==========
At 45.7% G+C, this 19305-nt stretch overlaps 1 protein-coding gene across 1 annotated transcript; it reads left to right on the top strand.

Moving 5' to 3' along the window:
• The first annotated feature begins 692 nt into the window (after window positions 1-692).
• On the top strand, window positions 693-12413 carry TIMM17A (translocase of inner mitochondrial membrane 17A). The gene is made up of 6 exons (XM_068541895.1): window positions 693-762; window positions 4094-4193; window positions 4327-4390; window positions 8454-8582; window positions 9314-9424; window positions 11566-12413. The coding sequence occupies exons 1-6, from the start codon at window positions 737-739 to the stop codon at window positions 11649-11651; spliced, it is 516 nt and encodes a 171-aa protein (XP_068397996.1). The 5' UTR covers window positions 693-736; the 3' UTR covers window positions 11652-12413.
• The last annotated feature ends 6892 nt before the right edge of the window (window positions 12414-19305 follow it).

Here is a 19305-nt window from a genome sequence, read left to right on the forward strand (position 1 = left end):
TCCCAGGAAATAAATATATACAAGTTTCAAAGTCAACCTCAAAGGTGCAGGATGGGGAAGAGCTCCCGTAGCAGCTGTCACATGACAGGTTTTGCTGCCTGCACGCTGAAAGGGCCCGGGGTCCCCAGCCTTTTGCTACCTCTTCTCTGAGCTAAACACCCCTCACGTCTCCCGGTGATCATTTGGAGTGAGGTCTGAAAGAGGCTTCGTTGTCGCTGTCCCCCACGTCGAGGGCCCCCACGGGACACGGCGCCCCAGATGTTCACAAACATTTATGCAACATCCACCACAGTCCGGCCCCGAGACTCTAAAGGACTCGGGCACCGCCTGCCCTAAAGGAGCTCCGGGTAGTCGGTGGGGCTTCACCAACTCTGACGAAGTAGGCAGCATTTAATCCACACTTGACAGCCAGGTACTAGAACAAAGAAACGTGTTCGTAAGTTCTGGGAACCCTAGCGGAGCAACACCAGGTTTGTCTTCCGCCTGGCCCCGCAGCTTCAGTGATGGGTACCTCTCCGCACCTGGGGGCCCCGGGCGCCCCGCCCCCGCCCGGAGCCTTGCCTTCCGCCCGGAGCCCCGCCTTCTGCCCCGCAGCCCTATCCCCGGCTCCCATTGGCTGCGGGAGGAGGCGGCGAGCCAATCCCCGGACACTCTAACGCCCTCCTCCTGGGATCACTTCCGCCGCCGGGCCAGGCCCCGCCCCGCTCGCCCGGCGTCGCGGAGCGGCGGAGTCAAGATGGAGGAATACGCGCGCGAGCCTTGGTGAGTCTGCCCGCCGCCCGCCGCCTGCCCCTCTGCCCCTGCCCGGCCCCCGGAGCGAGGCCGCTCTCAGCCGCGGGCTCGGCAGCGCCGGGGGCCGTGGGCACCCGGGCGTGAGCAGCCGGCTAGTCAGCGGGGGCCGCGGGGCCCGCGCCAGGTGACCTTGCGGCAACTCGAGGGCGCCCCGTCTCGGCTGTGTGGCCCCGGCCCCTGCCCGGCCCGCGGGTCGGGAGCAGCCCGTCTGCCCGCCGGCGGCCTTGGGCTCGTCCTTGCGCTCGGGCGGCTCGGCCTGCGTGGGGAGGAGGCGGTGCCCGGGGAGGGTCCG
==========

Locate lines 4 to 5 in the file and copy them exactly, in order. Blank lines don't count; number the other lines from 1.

• On the top strand, window positions 693-12413 carry TIMM17A (translocase of inner mitochondrial membrane 17A). The gene is made up of 6 exons (XM_068541895.1): window positions 693-762; window positions 4094-4193; window positions 4327-4390; window positions 8454-8582; window positions 9314-9424; window positions 11566-12413. The coding sequence occupies exons 1-6, from the start codon at window positions 737-739 to the stop codon at window positions 11649-11651; spliced, it is 516 nt and encodes a 171-aa protein (XP_068397996.1). The 5' UTR covers window positions 693-736; the 3' UTR covers window positions 11652-12413.
• The last annotated feature ends 6892 nt before the right edge of the window (window positions 12414-19305 follow it).